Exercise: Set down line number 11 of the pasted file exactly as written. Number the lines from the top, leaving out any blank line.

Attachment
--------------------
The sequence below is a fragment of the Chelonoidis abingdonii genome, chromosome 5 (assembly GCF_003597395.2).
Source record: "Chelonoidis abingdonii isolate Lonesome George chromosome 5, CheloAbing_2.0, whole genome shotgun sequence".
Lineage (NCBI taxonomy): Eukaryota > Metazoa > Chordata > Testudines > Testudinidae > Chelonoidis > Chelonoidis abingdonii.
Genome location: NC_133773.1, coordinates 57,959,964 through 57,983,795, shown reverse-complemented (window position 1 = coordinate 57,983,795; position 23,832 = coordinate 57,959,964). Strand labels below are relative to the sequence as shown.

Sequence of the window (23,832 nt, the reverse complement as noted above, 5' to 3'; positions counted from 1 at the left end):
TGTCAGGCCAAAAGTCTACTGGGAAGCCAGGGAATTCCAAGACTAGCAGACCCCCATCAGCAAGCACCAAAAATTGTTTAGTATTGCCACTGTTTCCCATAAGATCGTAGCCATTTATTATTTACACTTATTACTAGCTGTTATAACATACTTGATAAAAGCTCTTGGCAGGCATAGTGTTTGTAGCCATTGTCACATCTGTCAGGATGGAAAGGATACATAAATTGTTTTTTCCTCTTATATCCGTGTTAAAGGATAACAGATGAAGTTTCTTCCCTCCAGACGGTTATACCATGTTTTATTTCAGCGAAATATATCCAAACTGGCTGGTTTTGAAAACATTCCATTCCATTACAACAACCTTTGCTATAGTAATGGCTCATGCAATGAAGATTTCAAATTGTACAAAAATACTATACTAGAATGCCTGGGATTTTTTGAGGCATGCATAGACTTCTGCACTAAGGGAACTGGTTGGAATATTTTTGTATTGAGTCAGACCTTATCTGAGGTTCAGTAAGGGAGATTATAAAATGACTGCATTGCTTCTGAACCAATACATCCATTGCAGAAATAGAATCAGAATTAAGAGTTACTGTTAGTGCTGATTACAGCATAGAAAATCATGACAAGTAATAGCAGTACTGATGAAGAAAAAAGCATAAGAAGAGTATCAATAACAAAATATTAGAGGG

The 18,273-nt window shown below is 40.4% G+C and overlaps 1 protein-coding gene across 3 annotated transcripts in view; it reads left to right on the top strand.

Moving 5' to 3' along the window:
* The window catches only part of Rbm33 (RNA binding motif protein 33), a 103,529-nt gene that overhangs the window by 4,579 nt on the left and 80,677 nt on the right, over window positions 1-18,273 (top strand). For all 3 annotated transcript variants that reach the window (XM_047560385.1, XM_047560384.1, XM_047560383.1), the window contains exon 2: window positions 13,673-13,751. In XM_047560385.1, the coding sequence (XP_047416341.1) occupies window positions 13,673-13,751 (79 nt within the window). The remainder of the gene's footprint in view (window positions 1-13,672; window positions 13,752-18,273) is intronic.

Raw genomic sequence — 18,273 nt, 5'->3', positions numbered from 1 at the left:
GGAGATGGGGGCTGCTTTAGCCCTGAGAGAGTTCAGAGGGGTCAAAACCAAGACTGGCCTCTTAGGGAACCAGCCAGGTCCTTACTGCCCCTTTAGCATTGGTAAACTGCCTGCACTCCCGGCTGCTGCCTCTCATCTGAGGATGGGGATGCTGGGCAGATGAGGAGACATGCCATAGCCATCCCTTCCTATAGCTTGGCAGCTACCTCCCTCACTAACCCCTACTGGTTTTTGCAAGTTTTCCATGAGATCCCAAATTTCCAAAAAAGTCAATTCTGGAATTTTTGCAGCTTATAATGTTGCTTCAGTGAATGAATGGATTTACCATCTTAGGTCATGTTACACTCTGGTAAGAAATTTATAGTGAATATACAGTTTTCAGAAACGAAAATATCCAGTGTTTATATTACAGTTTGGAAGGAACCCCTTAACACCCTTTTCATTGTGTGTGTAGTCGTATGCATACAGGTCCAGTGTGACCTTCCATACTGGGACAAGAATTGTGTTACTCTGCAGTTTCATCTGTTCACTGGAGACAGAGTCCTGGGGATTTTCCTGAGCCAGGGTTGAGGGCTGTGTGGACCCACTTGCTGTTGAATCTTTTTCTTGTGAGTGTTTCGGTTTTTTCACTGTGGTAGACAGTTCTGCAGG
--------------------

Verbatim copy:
GGAGATGGGGGCTGCTTTAGCCCTGAGAGAGTTCAGAGGGGTCAAAACCAAGACTGGCCTCTTAGGGAACCAGCCAGGTCCTTACTGCCCCTTTAGCATTGGTAAACTGCCTGCACTCCCGGCTGCTGCCTCTCATCTGAGGATGGGGATGCTGGGCAGATGAGGAGACATGCCATAGCCATCCCTTCCTATAGCTTGGCAGCTACCTCCCTCACTAACCCCTACTGGTTTTTGCAAGTTTTCCATGAGATCCCAAATTTCCAAAAAAGTCAATTCTGGAATTTTTGCAGCTTATAATGTTGCTTCAGTGAATGAATGGATTTACCATCTTAGGTCATGTTACACTCTGGTAAGAAATTTATAGTGAATATACAGTTTTCAGAAACGAAAATATCCAGTGTTTATATTACAGTTTGGAAGGAACCCCTTAACACCCTTTTCATTGTGTGTGTAGTCGTATGCATACAGGTCCAGTGTGACCTTCCATACTGGGACAAGAATTGTGTTACTCTGCAGTTTCATCTGTTCACTGGAGACAGAGTCCTGGGGATTTTCCTGAGCCAGGGTTGAGGGCTGTGTGGACCCACTTGCTGTTGAATCTTTTTCTTGTGAGTGTTTCGGTTTTTTCACTGTGGTAGACAGTTCTGCAGG